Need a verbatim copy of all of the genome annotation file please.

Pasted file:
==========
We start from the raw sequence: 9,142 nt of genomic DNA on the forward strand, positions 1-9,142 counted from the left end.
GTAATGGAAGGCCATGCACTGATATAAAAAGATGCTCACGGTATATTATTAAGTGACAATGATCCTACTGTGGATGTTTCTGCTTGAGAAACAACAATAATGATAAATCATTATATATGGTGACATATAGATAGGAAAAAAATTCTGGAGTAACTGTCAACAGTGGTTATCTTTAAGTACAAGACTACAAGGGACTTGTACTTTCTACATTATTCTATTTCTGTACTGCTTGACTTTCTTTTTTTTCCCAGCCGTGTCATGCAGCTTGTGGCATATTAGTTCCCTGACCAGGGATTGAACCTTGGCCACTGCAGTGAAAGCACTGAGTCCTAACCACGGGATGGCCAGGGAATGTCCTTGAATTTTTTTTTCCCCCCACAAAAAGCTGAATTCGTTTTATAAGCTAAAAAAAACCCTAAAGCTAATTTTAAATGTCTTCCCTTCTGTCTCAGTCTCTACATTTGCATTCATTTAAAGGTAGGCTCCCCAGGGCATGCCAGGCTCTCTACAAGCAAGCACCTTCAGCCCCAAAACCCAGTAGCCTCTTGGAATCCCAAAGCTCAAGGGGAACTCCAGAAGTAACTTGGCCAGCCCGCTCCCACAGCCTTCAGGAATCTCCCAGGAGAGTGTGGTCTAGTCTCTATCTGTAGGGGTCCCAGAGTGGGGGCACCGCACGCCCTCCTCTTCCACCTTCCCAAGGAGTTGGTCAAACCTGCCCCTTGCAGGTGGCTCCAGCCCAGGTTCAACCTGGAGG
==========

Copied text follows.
We start from the raw sequence: 9,142 nt of genomic DNA on the forward strand, positions 1-9,142 counted from the left end.
GTAATGGAAGGCCATGCACTGATATAAAAAGATGCTCACGGTATATTATTAAGTGACAATGATCCTACTGTGGATGTTTCTGCTTGAGAAACAACAATAATGATAAATCATTATATATGGTGACATATAGATAGGAAAAAAATTCTGGAGTAACTGTCAACAGTGGTTATCTTTAAGTACAAGACTACAAGGGACTTGTACTTTCTACATTATTCTATTTCTGTACTGCTTGACTTTCTTTTTTTTCCCAGCCGTGTCATGCAGCTTGTGGCATATTAGTTCCCTGACCAGGGATTGAACCTTGGCCACTGCAGTGAAAGCACTGAGTCCTAACCACGGGATGGCCAGGGAATGTCCTTGAATTTTTTTTTCCCCCCACAAAAAGCTGAATTCGTTTTATAAGCTAAAAAAAACCCTAAAGCTAATTTTAAATGTCTTCCCTTCTGTCTCAGTCTCTACATTTGCATTCATTTAAAGGTAGGCTCCCCAGGGCATGCCAGGCTCTCTACAAGCAAGCACCTTCAGCCCCAAAACCCAGTAGCCTCTTGGAATCCCAAAGCTCAAGGGGAACTCCAGAAGTAACTTGGCCAGCCCGCTCCCACAGCCTTCAGGAATCTCCCAGGAGAGTGTGGTCTAGTCTCTATCTGTAGGGGTCCCAGAGTGGGGGCACCGCACGCCCTCCTCTTCCACCTTCCCAAGGAGTTGGTCAAACCTGCCCCTTGCAGGTGGCTCCAGCCCAGGTTCAACCTGGAGG